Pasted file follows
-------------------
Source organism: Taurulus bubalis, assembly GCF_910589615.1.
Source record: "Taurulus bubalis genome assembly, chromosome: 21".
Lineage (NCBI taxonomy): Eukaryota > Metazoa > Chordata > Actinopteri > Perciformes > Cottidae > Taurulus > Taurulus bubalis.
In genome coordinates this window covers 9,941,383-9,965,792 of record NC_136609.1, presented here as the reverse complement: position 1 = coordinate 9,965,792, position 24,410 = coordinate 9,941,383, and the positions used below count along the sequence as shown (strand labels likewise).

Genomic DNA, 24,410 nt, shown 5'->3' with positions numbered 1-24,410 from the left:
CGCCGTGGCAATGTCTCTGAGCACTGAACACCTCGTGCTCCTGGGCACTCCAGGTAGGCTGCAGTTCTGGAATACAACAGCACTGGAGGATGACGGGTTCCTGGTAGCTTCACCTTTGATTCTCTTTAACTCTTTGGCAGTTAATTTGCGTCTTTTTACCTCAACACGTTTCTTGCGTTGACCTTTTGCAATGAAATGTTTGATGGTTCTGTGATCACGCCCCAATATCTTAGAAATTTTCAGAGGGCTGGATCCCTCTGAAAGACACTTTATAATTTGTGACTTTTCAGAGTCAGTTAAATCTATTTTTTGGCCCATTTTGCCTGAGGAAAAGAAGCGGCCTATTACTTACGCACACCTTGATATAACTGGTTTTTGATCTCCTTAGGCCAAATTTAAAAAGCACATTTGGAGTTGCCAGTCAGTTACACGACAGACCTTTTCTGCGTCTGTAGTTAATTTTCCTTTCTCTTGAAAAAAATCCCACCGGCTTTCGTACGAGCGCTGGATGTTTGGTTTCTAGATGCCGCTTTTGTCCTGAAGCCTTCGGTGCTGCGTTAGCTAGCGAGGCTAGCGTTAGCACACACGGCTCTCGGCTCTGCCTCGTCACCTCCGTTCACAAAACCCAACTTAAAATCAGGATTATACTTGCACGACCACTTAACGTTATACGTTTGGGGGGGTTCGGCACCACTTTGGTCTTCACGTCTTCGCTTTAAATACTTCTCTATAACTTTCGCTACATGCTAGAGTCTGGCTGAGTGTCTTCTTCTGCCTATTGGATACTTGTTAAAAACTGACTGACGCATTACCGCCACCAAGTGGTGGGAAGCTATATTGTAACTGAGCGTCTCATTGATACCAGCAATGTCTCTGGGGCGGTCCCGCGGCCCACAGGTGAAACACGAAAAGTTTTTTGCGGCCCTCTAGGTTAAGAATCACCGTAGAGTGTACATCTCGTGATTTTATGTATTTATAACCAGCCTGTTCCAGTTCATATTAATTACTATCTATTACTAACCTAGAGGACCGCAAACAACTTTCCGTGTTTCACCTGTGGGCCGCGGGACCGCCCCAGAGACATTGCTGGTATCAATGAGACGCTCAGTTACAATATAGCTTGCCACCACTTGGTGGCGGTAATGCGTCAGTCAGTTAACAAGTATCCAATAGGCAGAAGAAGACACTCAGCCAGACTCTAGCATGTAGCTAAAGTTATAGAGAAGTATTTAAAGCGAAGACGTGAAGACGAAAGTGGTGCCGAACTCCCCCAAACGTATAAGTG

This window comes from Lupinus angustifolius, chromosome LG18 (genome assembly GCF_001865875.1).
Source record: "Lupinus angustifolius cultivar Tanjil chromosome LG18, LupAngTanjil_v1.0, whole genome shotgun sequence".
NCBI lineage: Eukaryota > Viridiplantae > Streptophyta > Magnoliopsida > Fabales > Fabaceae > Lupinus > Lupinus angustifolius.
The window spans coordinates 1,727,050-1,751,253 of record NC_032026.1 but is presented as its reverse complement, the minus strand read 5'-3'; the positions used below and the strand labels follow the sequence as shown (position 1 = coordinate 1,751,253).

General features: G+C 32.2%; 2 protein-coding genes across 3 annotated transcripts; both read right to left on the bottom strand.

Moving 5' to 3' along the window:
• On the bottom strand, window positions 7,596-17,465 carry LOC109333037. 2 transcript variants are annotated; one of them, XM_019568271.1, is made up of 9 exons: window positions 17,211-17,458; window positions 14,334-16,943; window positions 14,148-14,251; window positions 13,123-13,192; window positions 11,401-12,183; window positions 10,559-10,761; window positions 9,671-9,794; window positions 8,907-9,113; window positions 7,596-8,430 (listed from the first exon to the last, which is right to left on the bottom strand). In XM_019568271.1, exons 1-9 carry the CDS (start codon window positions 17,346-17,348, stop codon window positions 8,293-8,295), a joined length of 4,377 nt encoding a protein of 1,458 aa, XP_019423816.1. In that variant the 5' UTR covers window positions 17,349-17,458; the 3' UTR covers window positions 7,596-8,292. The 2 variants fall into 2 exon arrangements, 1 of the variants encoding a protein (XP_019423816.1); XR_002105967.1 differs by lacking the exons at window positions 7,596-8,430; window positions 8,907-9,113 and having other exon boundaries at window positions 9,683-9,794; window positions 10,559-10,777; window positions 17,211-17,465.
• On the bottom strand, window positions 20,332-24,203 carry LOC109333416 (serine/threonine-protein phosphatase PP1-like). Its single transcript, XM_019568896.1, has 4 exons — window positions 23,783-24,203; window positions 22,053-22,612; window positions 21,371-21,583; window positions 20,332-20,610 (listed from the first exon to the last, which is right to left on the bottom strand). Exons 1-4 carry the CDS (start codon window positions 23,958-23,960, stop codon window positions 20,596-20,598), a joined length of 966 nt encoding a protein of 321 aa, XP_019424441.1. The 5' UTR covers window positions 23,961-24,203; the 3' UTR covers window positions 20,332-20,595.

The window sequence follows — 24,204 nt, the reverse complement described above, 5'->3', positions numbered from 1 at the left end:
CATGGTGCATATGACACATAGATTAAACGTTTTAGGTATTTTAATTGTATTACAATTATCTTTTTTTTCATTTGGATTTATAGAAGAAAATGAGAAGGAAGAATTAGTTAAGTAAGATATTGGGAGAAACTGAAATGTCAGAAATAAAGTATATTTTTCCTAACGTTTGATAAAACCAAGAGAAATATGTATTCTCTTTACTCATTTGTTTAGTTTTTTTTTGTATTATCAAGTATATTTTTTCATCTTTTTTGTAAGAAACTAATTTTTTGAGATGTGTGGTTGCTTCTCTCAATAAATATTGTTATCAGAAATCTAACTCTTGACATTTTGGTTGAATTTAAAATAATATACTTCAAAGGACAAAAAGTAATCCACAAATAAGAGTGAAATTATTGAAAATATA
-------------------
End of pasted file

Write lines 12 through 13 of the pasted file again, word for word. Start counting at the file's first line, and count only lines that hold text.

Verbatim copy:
Moving 5' to 3' along the window:
• On the bottom strand, window positions 7,596-17,465 carry LOC109333037. 2 transcript variants are annotated; one of them, XM_019568271.1, is made up of 9 exons: window positions 17,211-17,458; window positions 14,334-16,943; window positions 14,148-14,251; window positions 13,123-13,192; window positions 11,401-12,183; window positions 10,559-10,761; window positions 9,671-9,794; window positions 8,907-9,113; window positions 7,596-8,430 (listed from the first exon to the last, which is right to left on the bottom strand). In XM_019568271.1, exons 1-9 carry the CDS (start codon window positions 17,346-17,348, stop codon window positions 8,293-8,295), a joined length of 4,377 nt encoding a protein of 1,458 aa, XP_019423816.1. In that variant the 5' UTR covers window positions 17,349-17,458; the 3' UTR covers window positions 7,596-8,292. The 2 variants fall into 2 exon arrangements, 1 of the variants encoding a protein (XP_019423816.1); XR_002105967.1 differs by lacking the exons at window positions 7,596-8,430; window positions 8,907-9,113 and having other exon boundaries at window positions 9,683-9,794; window positions 10,559-10,777; window positions 17,211-17,465.